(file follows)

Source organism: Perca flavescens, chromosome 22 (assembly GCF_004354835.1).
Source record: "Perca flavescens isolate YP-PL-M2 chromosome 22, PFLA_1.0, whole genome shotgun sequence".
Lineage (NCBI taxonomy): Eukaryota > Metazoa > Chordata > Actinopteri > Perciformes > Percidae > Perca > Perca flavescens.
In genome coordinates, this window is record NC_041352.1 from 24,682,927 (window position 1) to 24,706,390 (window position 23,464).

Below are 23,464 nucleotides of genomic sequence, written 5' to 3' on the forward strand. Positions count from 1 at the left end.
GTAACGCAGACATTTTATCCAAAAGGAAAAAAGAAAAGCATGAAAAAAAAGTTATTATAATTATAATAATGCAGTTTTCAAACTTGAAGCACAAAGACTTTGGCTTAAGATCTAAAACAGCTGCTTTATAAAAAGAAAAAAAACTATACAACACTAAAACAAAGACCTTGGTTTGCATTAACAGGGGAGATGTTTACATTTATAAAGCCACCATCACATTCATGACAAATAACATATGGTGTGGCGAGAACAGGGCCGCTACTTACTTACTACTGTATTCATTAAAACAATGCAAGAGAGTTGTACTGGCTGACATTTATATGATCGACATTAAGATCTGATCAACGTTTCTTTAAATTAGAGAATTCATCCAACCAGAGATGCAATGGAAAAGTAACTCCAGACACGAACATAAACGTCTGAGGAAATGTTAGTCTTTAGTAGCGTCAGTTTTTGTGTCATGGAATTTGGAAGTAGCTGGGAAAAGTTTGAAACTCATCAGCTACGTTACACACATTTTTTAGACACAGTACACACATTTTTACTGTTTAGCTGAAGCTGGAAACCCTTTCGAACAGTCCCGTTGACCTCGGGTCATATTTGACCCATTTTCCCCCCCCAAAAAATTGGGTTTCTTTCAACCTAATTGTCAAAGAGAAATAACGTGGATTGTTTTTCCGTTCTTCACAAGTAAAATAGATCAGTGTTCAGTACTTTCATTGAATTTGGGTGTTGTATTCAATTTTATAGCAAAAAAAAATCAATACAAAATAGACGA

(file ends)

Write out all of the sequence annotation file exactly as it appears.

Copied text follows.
Source organism: Perca flavescens, chromosome 22 (assembly GCF_004354835.1).
Source record: "Perca flavescens isolate YP-PL-M2 chromosome 22, PFLA_1.0, whole genome shotgun sequence".
Lineage (NCBI taxonomy): Eukaryota > Metazoa > Chordata > Actinopteri > Perciformes > Percidae > Perca > Perca flavescens.
In genome coordinates, this window is record NC_041352.1 from 24,682,927 (window position 1) to 24,706,390 (window position 23,464).

Below are 23,464 nucleotides of genomic sequence, written 5' to 3' on the forward strand. Positions count from 1 at the left end.
GTAACGCAGACATTTTATCCAAAAGGAAAAAAGAAAAGCATGAAAAAAAAGTTATTATAATTATAATAATGCAGTTTTCAAACTTGAAGCACAAAGACTTTGGCTTAAGATCTAAAACAGCTGCTTTATAAAAAGAAAAAAAACTATACAACACTAAAACAAAGACCTTGGTTTGCATTAACAGGGGAGATGTTTACATTTATAAAGCCACCATCACATTCATGACAAATAACATATGGTGTGGCGAGAACAGGGCCGCTACTTACTTACTACTGTATTCATTAAAACAATGCAAGAGAGTTGTACTGGCTGACATTTATATGATCGACATTAAGATCTGATCAACGTTTCTTTAAATTAGAGAATTCATCCAACCAGAGATGCAATGGAAAAGTAACTCCAGACACGAACATAAACGTCTGAGGAAATGTTAGTCTTTAGTAGCGTCAGTTTTTGTGTCATGGAATTTGGAAGTAGCTGGGAAAAGTTTGAAACTCATCAGCTACGTTACACACATTTTTTAGACACAGTACACACATTTTTACTGTTTAGCTGAAGCTGGAAACCCTTTCGAACAGTCCCGTTGACCTCGGGTCATATTTGACCCATTTTCCCCCCCCAAAAAATTGGGTTTCTTTCAACCTAATTGTCAAAGAGAAATAACGTGGATTGTTTTTCCGTTCTTCACAAGTAAAATAGATCAGTGTTCAGTACTTTCATTGAATTTGGGTGTTGTATTCAATTTTATAGCAAAAAAAAATCAATACAAAATAGACGA